It is easy to express your true feelings and thoughts in free-verse rather than rhyme. You don’t need to be a Shelley or Shakespeare to write a great poem. All it takes is sincerity, a little effort and a loving feeling
Write a page of standard prose, as fast as you can, about how you felt the first time you saw your loved one, how you felt the first time you knew you were in love, and how you feel right now about being together. These three moments in time will create the structure of your poem.
Replace any weak verbs with stronger verbs and any pronouns with proper nouns. Words depicting taste, touch, sight, smell and sound work really well for love poems.
Reread your passage and pick a central metaphor to tie the three moments together. Choosing a metaphor is the most challenging part, but don’t hesitate to be wild with it. An opening flower is a tried and true metaphor for love, but a slow-motion explosion in reverse or a baby’s first step might work even better.
Rewrite your passage using the metaphor to describe the three moments.
Read your page out loud, changing anything that sounds off to you. Make notations where you feel there’s even the slightest pause in the flow of writing.
Write the poem on paper, putting a line break where you made the notations.
Type the poem neatly or write it in your best handwriting. Consider framing your poem. Your loved one may want to keep the poem as a memento!
Read the poem out loud to the person you love, or wrap it in special wrap, and present it as a gift for her or him to open when alone.
You’re not trying to write the ‘Greatest Poem Ever’. Your poem is for the one you cherish the most. What matters is that it’s personal and sensuous.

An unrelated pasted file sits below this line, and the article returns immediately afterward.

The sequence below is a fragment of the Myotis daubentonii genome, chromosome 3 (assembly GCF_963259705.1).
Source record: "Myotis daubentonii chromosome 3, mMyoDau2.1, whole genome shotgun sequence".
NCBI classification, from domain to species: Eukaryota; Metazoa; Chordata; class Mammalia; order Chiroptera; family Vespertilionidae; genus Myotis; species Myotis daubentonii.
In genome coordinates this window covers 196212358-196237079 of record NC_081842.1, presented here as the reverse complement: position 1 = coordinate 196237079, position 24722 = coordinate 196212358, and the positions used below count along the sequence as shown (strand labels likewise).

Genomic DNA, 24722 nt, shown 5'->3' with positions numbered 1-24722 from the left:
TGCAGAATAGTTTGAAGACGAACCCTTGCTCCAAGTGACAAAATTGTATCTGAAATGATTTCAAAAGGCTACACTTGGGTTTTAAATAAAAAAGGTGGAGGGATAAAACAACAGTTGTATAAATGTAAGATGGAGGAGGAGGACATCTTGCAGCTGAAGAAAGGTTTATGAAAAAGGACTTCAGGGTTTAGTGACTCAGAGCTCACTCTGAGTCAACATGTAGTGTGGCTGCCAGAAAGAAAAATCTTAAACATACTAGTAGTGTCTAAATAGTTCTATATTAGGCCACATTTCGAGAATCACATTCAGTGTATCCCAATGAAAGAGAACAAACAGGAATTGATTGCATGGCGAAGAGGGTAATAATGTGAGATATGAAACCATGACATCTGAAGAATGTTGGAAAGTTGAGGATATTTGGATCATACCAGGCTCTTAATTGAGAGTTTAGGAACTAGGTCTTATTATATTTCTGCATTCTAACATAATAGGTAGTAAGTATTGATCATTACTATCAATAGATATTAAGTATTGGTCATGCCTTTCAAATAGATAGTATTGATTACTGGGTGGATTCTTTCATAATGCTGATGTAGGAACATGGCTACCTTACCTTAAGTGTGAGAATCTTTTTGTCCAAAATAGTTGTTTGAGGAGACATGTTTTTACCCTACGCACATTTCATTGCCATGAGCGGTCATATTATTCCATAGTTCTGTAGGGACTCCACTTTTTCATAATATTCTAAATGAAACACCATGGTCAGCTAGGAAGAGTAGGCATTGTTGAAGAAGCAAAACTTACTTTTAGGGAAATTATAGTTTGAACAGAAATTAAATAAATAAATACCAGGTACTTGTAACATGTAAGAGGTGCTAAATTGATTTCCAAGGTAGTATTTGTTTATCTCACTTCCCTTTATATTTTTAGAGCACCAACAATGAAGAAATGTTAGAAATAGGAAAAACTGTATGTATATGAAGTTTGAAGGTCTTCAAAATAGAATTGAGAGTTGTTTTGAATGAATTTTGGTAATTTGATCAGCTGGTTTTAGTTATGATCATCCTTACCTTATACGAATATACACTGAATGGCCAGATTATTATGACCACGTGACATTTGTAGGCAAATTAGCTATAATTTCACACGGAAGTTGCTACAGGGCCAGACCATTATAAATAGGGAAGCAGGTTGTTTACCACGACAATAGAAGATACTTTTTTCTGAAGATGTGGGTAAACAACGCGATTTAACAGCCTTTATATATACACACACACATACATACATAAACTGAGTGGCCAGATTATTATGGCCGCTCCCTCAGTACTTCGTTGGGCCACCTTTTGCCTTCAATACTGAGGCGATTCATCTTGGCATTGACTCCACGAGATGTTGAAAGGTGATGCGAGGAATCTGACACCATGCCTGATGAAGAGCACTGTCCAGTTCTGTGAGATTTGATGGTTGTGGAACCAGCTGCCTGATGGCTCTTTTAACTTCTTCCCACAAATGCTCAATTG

Sit in a quiet room, and think about your ‘love’, how you feel when you are together, and apart. Think about what you miss most when you do not see each other, and how you feel when you again see each other. As you ponder this, write your thoughts and feelings. Poetry should come from the heart, and your heart and your thoughts will create a love poem based on you and only yours feelings.
There’s no need to be intimidated by complex rhyme schemes. Remember, most contemporary poetry doesn’t rhyme. Former Poets Laureate Robert Pinsky and Louise Gluck and current Poet Laureate Ted Kooser all write poetry that does not rhyme.
The best writing advice is simple: omit needless words. One strong verb steamrolls any three weak ones.
Poetry and almost all artful prose is about how the words reveal your feelings. Take time when you read your writing out loud to yourself, and see if you feel what your words are saying. If they stir up emotion within you, be assured they will do the same for the person you are writing it for.
Make it personal. Don’t fill it with cliches but find something unique or special in your relationship and write about that. Your poem should be a reflection of the love you both share.
One useful tip for any kind of poem is to write it twice: first with the heart, then with your brain. Don’t forget to express exactly what you want, but try not to sound cheesy.